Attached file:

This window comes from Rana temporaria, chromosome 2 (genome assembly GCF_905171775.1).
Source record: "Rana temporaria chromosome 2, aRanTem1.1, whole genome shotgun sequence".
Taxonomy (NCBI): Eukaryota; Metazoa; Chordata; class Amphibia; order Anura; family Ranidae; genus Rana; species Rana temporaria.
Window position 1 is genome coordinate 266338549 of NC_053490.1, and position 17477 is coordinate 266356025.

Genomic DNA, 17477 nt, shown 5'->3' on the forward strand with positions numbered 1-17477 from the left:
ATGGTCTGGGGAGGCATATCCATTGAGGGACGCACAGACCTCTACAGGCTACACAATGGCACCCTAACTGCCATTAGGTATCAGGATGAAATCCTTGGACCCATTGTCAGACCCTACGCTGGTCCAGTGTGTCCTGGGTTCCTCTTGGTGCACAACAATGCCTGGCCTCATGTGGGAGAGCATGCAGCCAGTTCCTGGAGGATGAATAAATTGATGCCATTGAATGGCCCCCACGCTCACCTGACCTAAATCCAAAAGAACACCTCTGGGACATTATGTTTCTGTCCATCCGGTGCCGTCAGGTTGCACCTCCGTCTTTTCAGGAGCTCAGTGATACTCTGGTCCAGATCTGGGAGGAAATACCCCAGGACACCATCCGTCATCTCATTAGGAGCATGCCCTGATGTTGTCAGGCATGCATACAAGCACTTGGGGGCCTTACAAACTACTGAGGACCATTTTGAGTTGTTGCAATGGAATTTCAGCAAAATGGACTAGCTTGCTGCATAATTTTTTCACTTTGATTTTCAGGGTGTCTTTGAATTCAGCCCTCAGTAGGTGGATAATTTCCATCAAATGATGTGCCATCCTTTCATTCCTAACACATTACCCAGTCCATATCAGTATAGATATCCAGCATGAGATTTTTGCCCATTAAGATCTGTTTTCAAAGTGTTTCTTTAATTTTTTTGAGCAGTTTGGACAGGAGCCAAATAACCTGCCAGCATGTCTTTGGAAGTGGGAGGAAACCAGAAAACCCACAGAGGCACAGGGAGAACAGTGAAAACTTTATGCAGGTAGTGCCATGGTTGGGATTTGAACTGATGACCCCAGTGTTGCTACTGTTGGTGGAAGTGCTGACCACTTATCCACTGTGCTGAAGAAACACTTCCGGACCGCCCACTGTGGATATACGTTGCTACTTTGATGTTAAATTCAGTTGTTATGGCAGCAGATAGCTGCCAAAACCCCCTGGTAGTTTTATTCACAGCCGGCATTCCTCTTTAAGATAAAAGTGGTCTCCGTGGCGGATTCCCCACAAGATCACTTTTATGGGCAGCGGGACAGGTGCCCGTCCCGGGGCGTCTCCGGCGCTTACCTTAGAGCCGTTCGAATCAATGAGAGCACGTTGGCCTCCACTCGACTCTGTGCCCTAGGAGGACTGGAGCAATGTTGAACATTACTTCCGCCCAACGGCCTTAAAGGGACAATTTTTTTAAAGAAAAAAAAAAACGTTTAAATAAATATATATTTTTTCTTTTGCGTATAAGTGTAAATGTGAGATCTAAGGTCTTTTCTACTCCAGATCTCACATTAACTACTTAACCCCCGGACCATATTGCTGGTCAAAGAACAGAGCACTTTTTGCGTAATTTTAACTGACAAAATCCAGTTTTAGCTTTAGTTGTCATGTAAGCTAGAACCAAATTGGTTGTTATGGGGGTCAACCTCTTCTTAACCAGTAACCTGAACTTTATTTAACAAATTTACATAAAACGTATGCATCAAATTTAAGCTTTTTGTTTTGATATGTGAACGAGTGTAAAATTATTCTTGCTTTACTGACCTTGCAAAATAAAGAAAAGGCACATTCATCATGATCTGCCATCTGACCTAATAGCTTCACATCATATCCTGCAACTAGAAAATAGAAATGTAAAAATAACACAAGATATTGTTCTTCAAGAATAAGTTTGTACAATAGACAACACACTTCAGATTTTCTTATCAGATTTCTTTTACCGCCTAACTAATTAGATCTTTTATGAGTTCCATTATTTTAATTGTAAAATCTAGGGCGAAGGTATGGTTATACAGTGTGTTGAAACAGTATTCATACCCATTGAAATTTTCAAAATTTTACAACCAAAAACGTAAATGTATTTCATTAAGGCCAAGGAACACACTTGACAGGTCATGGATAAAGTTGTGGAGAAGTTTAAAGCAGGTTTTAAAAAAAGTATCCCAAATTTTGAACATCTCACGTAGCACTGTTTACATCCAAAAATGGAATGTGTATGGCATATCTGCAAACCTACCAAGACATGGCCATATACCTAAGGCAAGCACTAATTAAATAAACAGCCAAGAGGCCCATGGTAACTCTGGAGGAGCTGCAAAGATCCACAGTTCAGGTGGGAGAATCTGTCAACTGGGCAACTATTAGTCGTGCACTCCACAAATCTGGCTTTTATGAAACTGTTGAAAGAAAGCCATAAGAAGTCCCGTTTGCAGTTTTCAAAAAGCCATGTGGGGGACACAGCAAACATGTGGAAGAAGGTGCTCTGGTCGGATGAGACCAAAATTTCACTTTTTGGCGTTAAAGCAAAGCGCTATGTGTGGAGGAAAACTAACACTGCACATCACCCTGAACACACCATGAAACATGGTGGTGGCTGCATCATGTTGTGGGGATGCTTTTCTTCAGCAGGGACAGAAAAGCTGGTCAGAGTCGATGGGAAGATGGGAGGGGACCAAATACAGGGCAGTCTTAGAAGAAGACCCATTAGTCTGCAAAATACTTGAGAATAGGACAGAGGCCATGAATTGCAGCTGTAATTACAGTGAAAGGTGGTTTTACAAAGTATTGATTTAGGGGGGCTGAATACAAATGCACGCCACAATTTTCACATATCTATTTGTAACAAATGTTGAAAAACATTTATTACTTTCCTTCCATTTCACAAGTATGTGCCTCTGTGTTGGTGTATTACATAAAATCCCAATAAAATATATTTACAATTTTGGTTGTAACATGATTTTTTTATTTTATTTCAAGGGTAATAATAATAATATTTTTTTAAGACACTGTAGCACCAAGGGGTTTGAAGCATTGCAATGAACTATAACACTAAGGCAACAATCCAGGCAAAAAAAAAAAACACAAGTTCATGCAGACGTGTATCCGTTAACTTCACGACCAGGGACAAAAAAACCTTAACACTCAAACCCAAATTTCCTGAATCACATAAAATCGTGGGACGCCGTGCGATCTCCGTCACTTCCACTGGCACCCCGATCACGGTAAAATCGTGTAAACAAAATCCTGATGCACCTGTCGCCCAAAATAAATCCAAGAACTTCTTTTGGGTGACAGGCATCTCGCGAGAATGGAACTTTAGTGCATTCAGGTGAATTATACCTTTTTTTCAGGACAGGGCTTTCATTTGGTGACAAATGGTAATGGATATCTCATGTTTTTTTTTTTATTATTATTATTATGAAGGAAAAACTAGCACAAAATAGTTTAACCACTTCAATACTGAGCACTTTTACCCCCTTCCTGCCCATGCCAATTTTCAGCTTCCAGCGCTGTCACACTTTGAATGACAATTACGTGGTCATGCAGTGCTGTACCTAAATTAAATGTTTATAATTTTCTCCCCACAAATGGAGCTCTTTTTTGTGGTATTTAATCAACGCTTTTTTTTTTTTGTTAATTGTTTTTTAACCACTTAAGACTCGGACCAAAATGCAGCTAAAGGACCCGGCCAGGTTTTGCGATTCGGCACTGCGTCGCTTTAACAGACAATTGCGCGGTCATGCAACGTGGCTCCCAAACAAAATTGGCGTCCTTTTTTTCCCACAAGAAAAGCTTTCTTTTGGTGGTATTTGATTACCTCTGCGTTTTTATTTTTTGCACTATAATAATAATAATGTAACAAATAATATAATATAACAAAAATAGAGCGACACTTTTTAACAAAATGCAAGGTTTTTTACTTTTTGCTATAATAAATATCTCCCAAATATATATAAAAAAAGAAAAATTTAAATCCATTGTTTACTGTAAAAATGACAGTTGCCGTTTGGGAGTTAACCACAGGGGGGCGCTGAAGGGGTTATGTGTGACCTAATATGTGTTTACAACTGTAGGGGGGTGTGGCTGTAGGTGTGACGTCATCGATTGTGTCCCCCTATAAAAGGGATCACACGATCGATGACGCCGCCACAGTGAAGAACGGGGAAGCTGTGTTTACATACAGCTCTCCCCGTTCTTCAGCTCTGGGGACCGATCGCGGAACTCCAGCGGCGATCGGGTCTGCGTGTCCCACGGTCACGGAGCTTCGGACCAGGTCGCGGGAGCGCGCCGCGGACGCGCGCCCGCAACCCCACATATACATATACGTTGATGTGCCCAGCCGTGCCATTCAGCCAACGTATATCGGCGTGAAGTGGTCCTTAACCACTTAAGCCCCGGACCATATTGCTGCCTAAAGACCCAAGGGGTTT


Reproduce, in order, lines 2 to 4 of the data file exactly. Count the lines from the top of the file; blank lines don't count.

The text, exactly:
Source record: "Rana temporaria chromosome 2, aRanTem1.1, whole genome shotgun sequence".
Taxonomy (NCBI): Eukaryota; Metazoa; Chordata; class Amphibia; order Anura; family Ranidae; genus Rana; species Rana temporaria.
Window position 1 is genome coordinate 266338549 of NC_053490.1, and position 17477 is coordinate 266356025.